A man received a life prison sentence Wednesday afternoon in a felony murder case involving another man’s head being hit into a guardrail.
David William Keener, 51, was convicted of felony murder in the death of Randall Huling.
Superior Court Judge Andrew Fuller handed down a life prison sentence.
The jury deliberated for more than two hours before returning with a verdict around 3 p.m. Wednesday.
Keener faced a nine-count indictment related to three separate alleged attacks on three different people. The cases were split into three trials to avoid prejudice, court documents show.
Keener was convicted last week of aggravated battery for an alleged assault on Steven Yearwood by kicking the man and subsequently sewing his ear. He was acquitted, however, of the accusation of kicking Yearwood with steel-toed boots.
For the trial involving Huling, Keener faced two counts of felony murder and one count each of aggravated battery and aggravated assault. The jury convicted Keener on all counts related to Huling.
When entering the sentencing phase of the trial, Assistant District Attorney Juliet Aldridge presented Keener’s criminal history dating back to 1985.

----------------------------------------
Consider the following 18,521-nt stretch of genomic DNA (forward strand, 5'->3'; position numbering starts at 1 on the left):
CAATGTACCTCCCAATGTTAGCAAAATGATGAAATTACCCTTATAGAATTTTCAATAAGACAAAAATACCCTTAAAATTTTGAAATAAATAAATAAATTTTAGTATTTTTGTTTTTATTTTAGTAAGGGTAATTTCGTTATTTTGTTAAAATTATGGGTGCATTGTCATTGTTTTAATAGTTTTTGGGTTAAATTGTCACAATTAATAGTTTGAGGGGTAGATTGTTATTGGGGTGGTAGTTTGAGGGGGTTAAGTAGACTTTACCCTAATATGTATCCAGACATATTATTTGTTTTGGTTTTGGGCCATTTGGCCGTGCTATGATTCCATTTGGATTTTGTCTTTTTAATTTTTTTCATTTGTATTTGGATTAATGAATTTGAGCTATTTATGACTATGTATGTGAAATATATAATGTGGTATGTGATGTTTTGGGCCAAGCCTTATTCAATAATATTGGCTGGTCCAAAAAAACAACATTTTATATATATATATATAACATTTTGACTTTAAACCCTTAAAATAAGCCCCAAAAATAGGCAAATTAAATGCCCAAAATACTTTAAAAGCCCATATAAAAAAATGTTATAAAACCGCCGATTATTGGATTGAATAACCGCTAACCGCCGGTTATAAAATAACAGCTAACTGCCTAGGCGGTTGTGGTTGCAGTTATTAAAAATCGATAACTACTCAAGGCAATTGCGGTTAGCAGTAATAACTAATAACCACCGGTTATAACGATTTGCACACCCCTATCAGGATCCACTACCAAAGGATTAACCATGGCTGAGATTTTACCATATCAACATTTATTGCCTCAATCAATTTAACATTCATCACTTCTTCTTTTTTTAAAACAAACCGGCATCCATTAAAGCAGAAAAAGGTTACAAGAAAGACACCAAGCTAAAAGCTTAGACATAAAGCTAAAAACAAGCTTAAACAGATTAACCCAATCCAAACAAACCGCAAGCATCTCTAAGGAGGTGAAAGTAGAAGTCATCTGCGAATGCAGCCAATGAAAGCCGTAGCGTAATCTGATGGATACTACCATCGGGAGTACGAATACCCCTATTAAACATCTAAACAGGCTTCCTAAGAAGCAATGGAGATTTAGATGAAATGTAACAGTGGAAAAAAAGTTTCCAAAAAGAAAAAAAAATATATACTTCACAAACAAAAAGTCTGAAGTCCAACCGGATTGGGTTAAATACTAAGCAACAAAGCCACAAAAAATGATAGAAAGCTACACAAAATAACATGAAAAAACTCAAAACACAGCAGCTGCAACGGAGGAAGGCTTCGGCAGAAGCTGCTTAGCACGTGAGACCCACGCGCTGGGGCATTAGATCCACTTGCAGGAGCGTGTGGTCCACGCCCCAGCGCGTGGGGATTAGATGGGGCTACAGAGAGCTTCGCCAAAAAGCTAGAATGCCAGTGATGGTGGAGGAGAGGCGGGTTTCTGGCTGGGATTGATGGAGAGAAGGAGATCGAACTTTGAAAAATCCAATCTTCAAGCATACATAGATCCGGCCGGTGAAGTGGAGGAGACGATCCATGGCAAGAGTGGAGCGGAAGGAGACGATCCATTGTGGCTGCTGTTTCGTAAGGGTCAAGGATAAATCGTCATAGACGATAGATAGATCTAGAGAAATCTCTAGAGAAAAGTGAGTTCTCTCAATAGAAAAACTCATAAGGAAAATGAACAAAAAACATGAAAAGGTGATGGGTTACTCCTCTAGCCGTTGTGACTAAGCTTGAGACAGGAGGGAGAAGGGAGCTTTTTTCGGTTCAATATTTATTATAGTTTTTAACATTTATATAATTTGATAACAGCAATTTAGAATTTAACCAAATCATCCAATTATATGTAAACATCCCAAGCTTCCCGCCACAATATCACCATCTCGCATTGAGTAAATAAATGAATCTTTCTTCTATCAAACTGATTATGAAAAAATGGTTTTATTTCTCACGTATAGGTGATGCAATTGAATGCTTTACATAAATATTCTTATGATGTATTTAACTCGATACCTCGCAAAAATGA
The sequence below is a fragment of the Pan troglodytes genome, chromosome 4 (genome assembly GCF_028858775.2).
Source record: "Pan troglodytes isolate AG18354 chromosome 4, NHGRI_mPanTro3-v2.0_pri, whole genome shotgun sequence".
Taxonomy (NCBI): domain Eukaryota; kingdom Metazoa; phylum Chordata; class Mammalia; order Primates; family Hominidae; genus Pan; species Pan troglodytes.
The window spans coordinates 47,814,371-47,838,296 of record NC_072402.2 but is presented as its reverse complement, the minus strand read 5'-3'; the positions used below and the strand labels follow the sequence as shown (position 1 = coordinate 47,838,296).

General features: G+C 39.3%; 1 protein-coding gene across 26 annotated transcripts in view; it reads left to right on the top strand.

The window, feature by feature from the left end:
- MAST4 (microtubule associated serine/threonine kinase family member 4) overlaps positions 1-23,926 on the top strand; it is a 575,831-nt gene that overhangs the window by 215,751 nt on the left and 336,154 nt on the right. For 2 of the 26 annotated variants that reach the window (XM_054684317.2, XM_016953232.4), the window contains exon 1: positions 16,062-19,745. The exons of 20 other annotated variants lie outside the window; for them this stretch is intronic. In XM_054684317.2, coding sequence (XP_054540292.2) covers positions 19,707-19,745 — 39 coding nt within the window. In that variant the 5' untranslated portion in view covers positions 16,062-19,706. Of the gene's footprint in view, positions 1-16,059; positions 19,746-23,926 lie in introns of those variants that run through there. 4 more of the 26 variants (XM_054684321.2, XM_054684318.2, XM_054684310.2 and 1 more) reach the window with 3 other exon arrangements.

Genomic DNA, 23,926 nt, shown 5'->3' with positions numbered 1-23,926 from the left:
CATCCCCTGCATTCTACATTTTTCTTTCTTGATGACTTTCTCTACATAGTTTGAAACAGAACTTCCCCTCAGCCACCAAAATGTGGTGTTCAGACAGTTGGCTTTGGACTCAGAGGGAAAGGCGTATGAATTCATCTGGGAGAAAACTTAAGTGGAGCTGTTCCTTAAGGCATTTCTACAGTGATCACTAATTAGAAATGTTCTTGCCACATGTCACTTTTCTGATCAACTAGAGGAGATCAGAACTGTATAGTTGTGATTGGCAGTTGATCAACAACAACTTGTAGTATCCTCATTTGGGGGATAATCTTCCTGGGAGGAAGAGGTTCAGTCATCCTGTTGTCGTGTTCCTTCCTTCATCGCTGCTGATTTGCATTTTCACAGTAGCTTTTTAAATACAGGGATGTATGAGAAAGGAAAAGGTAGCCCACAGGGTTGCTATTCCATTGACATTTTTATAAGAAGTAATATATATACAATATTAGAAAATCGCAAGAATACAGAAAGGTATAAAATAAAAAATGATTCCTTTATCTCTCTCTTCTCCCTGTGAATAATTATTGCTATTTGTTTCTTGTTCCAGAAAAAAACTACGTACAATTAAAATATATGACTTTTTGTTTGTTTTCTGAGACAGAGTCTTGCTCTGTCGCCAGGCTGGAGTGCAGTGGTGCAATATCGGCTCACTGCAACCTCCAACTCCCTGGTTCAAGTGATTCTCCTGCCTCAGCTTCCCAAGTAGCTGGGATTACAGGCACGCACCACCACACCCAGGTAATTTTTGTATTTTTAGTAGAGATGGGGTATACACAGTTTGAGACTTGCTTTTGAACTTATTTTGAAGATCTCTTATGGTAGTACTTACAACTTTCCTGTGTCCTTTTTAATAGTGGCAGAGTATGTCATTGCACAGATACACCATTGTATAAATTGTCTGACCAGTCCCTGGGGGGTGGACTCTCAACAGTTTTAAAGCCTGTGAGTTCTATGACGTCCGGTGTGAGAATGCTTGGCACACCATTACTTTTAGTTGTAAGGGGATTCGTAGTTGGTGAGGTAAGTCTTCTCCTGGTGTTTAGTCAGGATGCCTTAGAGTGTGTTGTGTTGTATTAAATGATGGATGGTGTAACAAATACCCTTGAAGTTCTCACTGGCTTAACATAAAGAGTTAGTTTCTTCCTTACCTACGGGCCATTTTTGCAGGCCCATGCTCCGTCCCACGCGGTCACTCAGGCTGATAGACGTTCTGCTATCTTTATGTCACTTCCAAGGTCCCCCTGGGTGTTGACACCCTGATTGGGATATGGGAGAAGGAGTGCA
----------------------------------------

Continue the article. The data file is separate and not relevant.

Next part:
“The state would be asking for the mandatory life sentence on the felony murder count and would ask that you run the other two counts consecutive to that, given that there was a separate victim,” Aldridge said.
Keener’s family in the courtroom declined to make a statement.
Attorney Dan Sammons, representing Keener, asked Fuller to consider the previous plea discussions that had significantly less time in prison.
Additionally, Keener’s attorney addressed the decision on the Yearwood case to convict on one count related to kicking and acquit on another related to kicking with steel-toed boots.
“If he’s been found not guilty of (aggravated assault), then I would submit that (aggravated battery) is an inconsistent verdict,” Sammons said.
Fuller handed down a 20-year sentence for the Yearwood aggravated battery to be served consecutive to the life sentence.
Keener was given a chance for parole.
Keener addressed the court following his sentencing, maintaining that he did not commit the murder. He also said he believed the guilty verdict rested with the evidence from Robert Salvador, an inmate who testified that Keener discussed the alleged attacks while incarcerated.
The final two counts of the indictment involving Keener were moved to the inactive docket.